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UN shouldn’t vote on Palestine: Pols

The borough's congressional delegation wants Palestinian President Mahmoud Abbas (r.) to engage in peace talks with Israel that will lead to a Palestinian state instead of going through the United Nations. AP Photo/Khalil Hamra
TimesLedger Newspapers

A Palestinian path to statehood should come through negotiations with Israel, not a United Nations vote, the borough’s elected officials said.

Palestinian Leader Mahmoud Abbas delivered a formal letter to U.N. Secretary General Ban-ki Moon Friday, asking the U.N. to vote on recognizing a Palestinian state as the U.N. General Assembly met last week.

Israeli Prime Minister Benjamin Netanyahu called on the Palestinians to resume peace talks, which collapsed last year.

President Barack Obama said the United States would use its veto power in the U.N. Security Council to block the plan.

“Instead of working to achieve the peace that is so desperately needed, the Palestinian Authority’s demand for U.N. recognition of statehood [Friday] appears to be a setup aimed at backing Israel into a corner,” said U.S. Rep. Joseph Crowley (D-Jackson Heights).

“The reality is the day after any vote by the U.N., the situation on the ground will remain the same as it is today,” he continued. “In fact, the only change that will result is a further erosion of trust — and for good reason. [Friday’s] action by the Palestinian Authority is more about attempting to provoke Israel than creating genuine conditions for peace. This is not a time for games — it is a time for sincere discussions on how to achieve real and lasting peace.”

U.S. Rep. Bob Turner (R-Kew Gardens) said the Palestinian Authority “has not acted as a responsible partner for peace with Israel.

“It continues to pay — with U.S. dollars — terrorists in Israeli prisons convicted of murdering Israeli civilians, and it has done nothing to stop the incessant shelling of Israeli towns. I continue to believe that all U.S. funding to the Palestinian Authority be halted until these matters are addressed,” Turner said. “Statehood, which can only happen under the terms of the 1993 Oslo Accord, is out of the question at this time. If the United Nations truly wants to stand up against terrorism, it has a moral obligation to deny this request.”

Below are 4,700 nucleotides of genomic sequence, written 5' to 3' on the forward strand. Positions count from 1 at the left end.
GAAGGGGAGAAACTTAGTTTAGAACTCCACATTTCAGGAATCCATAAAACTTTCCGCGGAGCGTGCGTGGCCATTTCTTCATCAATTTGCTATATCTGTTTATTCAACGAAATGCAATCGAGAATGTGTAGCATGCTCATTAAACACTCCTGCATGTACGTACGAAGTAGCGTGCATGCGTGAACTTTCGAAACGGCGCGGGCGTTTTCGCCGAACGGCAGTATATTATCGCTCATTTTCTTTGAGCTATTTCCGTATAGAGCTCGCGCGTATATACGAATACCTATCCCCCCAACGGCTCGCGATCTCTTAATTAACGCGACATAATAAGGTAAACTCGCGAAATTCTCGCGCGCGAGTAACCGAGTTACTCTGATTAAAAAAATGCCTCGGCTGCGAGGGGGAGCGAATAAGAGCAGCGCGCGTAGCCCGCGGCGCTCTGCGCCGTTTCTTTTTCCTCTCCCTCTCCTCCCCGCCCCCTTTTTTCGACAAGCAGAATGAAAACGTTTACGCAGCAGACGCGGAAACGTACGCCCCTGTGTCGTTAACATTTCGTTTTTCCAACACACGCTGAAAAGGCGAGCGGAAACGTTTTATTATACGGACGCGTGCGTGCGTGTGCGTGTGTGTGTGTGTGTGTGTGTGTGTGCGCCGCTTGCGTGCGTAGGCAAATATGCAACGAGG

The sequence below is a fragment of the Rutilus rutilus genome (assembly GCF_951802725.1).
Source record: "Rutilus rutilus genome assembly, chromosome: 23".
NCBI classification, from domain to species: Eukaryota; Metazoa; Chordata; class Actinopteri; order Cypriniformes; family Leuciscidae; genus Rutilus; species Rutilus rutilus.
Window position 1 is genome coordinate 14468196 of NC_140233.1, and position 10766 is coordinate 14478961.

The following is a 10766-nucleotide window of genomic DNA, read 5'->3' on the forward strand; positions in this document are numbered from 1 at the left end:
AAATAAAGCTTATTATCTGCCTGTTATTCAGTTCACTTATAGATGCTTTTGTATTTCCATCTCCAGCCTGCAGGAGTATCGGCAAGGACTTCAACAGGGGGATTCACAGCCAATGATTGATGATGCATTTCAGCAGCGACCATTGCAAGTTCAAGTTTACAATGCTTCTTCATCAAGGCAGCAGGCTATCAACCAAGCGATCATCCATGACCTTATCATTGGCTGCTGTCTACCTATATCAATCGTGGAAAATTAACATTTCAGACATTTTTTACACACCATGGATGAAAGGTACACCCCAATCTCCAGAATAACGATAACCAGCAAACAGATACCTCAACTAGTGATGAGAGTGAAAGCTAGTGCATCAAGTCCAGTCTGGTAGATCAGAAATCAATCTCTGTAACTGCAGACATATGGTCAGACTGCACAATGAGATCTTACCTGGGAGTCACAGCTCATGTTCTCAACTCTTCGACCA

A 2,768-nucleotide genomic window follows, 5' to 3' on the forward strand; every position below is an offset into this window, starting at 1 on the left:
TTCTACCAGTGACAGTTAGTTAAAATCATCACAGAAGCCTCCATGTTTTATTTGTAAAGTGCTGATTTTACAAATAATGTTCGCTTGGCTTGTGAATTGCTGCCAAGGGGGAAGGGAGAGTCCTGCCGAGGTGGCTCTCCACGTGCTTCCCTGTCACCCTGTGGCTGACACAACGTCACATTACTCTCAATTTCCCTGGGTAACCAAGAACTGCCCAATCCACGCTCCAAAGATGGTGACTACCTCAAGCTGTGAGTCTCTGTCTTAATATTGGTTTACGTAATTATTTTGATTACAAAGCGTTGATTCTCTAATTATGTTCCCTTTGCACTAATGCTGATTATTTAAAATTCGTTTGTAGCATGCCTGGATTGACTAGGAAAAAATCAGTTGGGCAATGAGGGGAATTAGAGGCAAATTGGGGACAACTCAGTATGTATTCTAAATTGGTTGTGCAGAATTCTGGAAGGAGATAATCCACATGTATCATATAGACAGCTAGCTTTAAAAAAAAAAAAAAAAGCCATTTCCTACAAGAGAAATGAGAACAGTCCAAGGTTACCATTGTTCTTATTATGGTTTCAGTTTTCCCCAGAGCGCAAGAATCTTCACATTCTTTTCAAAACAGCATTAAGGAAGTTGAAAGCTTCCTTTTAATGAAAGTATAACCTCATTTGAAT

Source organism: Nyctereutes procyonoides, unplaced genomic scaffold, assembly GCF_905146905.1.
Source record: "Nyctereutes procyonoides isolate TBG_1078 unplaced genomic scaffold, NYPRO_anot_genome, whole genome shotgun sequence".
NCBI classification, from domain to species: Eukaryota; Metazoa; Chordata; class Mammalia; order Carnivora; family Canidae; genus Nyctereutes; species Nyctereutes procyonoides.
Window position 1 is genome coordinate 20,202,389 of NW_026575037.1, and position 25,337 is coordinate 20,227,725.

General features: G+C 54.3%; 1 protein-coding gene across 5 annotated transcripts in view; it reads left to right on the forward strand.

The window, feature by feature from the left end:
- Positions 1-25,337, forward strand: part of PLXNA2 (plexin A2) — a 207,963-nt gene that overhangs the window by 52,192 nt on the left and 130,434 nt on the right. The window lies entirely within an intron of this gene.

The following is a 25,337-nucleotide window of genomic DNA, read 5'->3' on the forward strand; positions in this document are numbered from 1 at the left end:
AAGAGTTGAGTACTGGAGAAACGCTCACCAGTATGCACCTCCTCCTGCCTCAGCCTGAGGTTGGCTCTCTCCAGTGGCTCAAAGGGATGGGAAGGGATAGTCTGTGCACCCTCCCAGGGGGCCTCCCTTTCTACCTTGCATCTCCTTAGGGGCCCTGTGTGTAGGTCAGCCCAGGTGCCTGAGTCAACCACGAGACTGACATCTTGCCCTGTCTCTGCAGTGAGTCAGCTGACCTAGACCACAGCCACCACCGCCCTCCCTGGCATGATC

U.S. Rep. Gary Ackerman (D-Bayside) suggested aid to the Palestinians be cut off if they go the U.N. route.

“There are some of us who strongly believe that people have to live with the consequences of their actions, and that there may need to be a total cutoff of all aid to the Palestinians for pursuing this course of action which is very dangerous and ill advised,” he said. “If they’re willing to consider putting their future in the hands of the United Nations, perhaps they should think about how much aid their friends in the U.N. will provide to accompany whatever meaningless, one-sided U.N. resolution they might pass. And then they should think twice, reverse course and get back to the negotiating table where Prime Minister Netanyahu awaits them.”

Reach reporter Howard Koplowitz by e-mail at hkoplowitz@cnglocal.com or by phone at 718-260-4573.

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